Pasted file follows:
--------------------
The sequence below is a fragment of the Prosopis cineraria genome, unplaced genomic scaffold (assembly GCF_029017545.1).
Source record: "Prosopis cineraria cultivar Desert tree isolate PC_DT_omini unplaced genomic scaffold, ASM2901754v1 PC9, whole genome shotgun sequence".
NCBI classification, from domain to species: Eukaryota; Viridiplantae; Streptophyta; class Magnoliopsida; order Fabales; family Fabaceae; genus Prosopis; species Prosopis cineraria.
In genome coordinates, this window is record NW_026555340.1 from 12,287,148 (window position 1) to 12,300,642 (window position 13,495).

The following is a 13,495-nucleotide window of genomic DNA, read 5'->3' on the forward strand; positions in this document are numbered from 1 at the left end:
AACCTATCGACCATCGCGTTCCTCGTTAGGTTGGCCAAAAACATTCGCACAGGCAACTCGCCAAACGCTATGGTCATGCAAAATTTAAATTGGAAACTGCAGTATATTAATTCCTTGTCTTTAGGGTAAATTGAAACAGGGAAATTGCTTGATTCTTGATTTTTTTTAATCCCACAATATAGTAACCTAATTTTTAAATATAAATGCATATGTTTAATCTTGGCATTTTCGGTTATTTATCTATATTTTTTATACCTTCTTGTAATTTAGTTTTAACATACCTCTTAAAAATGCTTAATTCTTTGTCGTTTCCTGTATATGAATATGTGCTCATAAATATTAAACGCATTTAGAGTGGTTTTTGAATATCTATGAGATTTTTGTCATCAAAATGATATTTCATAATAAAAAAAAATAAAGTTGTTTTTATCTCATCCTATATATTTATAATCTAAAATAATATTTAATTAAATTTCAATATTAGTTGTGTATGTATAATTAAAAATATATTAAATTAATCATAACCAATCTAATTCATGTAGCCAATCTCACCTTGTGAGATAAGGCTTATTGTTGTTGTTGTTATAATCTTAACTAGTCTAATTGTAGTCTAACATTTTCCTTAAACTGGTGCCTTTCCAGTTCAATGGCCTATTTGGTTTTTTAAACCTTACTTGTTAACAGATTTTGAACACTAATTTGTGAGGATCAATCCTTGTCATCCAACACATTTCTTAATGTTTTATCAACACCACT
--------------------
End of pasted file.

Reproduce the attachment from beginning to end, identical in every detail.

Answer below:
The sequence below is a fragment of the Prosopis cineraria genome, unplaced genomic scaffold (assembly GCF_029017545.1).
Source record: "Prosopis cineraria cultivar Desert tree isolate PC_DT_omini unplaced genomic scaffold, ASM2901754v1 PC9, whole genome shotgun sequence".
NCBI classification, from domain to species: Eukaryota; Viridiplantae; Streptophyta; class Magnoliopsida; order Fabales; family Fabaceae; genus Prosopis; species Prosopis cineraria.
In genome coordinates, this window is record NW_026555340.1 from 12,287,148 (window position 1) to 12,300,642 (window position 13,495).

The following is a 13,495-nucleotide window of genomic DNA, read 5'->3' on the forward strand; positions in this document are numbered from 1 at the left end:
AACCTATCGACCATCGCGTTCCTCGTTAGGTTGGCCAAAAACATTCGCACAGGCAACTCGCCAAACGCTATGGTCATGCAAAATTTAAATTGGAAACTGCAGTATATTAATTCCTTGTCTTTAGGGTAAATTGAAACAGGGAAATTGCTTGATTCTTGATTTTTTTTAATCCCACAATATAGTAACCTAATTTTTAAATATAAATGCATATGTTTAATCTTGGCATTTTCGGTTATTTATCTATATTTTTTATACCTTCTTGTAATTTAGTTTTAACATACCTCTTAAAAATGCTTAATTCTTTGTCGTTTCCTGTATATGAATATGTGCTCATAAATATTAAACGCATTTAGAGTGGTTTTTGAATATCTATGAGATTTTTGTCATCAAAATGATATTTCATAATAAAAAAAAATAAAGTTGTTTTTATCTCATCCTATATATTTATAATCTAAAATAATATTTAATTAAATTTCAATATTAGTTGTGTATGTATAATTAAAAATATATTAAATTAATCATAACCAATCTAATTCATGTAGCCAATCTCACCTTGTGAGATAAGGCTTATTGTTGTTGTTGTTATAATCTTAACTAGTCTAATTGTAGTCTAACATTTTCCTTAAACTGGTGCCTTTCCAGTTCAATGGCCTATTTGGTTTTTTAAACCTTACTTGTTAACAGATTTTGAACACTAATTTGTGAGGATCAATCCTTGTCATCCAACACATTTCTTAATGTTTTATCAACACCACT